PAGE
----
Forks, Knives and Spoons
Almost two decades after “Sex and the City” premiered, stories about the romance of female friendships are still compelling. Shows such as “Girls” and “Pretty Little Liars” use the twists, turns and triumphs of lasting friendships as the backdrop to their drama. In her debut novel, FORKS, KNIVES, AND SPOONS, Leah DeCesare adds her insight to this trend of coming-of-age stories.
DeCesare’s previous accomplishments are in a very different genre: parenting. Her two Naked Parenting books and other online writings on the subject range from advice for new parents to advice for parents of young adults. All of this knowledge comes into play in her novel. She answers the questions of how to weather the storms of growing up with an experienced, encouraging and enlightened tone.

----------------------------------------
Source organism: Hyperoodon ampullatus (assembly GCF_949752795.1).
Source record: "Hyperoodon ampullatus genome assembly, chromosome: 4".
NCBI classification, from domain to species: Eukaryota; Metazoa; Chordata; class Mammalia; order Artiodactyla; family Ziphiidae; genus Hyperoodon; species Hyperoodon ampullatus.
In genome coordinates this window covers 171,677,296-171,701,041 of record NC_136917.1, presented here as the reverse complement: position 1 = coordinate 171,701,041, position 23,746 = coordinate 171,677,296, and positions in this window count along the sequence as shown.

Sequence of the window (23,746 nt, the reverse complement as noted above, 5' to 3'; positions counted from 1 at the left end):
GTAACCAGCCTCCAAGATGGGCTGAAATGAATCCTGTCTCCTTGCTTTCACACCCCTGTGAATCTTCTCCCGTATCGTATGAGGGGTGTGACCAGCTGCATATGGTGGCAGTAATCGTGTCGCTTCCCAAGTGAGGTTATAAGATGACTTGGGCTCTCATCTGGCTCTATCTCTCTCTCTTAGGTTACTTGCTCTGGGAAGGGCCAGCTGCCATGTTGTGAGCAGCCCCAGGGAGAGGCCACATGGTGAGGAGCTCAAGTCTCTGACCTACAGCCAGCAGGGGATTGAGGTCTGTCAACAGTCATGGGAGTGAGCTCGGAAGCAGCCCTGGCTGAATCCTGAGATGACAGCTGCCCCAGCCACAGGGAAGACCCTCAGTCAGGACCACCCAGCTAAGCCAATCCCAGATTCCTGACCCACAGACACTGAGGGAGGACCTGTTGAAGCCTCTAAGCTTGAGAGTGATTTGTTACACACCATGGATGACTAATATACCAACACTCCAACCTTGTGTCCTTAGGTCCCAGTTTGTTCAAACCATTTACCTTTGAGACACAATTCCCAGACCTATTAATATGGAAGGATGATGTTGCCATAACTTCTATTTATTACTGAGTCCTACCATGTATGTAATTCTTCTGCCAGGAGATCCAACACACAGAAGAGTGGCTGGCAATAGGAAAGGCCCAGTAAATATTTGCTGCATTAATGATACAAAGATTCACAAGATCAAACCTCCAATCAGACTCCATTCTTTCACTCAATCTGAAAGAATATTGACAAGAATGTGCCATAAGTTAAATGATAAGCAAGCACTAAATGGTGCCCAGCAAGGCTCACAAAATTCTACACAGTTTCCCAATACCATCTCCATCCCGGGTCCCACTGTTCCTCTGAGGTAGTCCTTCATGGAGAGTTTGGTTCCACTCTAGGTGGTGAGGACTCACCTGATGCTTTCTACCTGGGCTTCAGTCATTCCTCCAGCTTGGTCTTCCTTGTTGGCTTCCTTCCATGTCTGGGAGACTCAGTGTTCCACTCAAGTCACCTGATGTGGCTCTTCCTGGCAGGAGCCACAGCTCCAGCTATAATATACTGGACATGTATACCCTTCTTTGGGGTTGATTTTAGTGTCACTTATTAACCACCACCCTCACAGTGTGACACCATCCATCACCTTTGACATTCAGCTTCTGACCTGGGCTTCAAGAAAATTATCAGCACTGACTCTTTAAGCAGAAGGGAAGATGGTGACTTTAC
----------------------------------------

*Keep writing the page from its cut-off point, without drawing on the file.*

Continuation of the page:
FORKS, KNIVES, AND SPOONS opens with the two protagonists beginning their freshman year of college in 1988. Amy and Veronica are set to be roommates and quickly become inseparable friends. Amy explains her father’s classification system for men, which becomes the defining metaphor of the book. “There are three types of guys: forks, knives, and spoons…. The forks…are the guys that won’t care about you. They will make you think they care, but they won’t have any problem playing the field…. The ideal guy is a knife…they have an edge and can be sharp when they need to be…. Then you have the spoons. Simply put, these are the nerds, the geeks. They don’t poke, they don’t have edge, they’re maybe even bland.” The Utensil Classification System is used on each boyfriend and male friend the girls encounter in the novel with the aim of fulfilling Amy’s father’s wish of “bringing home a good knife.” Read more…